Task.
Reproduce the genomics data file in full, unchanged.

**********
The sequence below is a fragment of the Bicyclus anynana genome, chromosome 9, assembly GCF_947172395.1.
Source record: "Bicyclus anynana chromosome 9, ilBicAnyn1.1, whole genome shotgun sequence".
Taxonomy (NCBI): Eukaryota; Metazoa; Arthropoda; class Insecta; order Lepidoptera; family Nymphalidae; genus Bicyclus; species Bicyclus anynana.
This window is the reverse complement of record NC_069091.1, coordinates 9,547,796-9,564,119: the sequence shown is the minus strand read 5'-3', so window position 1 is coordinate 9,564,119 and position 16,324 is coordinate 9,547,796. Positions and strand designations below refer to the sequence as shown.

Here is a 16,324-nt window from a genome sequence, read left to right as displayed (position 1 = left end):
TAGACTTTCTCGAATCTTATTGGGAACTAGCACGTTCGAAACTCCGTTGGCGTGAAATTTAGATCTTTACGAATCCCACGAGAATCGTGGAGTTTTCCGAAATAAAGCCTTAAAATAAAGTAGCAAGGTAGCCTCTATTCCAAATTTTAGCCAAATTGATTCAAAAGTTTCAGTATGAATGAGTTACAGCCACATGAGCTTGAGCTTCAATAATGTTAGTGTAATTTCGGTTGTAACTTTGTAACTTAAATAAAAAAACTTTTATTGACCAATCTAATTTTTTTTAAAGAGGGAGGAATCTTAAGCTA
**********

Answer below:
The sequence below is a fragment of the Bicyclus anynana genome, chromosome 9, assembly GCF_947172395.1.
Source record: "Bicyclus anynana chromosome 9, ilBicAnyn1.1, whole genome shotgun sequence".
Taxonomy (NCBI): Eukaryota; Metazoa; Arthropoda; class Insecta; order Lepidoptera; family Nymphalidae; genus Bicyclus; species Bicyclus anynana.
This window is the reverse complement of record NC_069091.1, coordinates 9,547,796-9,564,119: the sequence shown is the minus strand read 5'-3', so window position 1 is coordinate 9,564,119 and position 16,324 is coordinate 9,547,796. Positions and strand designations below refer to the sequence as shown.

Here is a 16,324-nt window from a genome sequence, read left to right as displayed (position 1 = left end):
TAGACTTTCTCGAATCTTATTGGGAACTAGCACGTTCGAAACTCCGTTGGCGTGAAATTTAGATCTTTACGAATCCCACGAGAATCGTGGAGTTTTCCGAAATAAAGCCTTAAAATAAAGTAGCAAGGTAGCCTCTATTCCAAATTTTAGCCAAATTGATTCAAAAGTTTCAGTATGAATGAGTTACAGCCACATGAGCTTGAGCTTCAATAATGTTAGTGTAATTTCGGTTGTAACTTTGTAACTTAAATAAAAAAACTTTTATTGACCAATCTAATTTTTTTTAAAGAGGGAGGAATCTTAAGCTA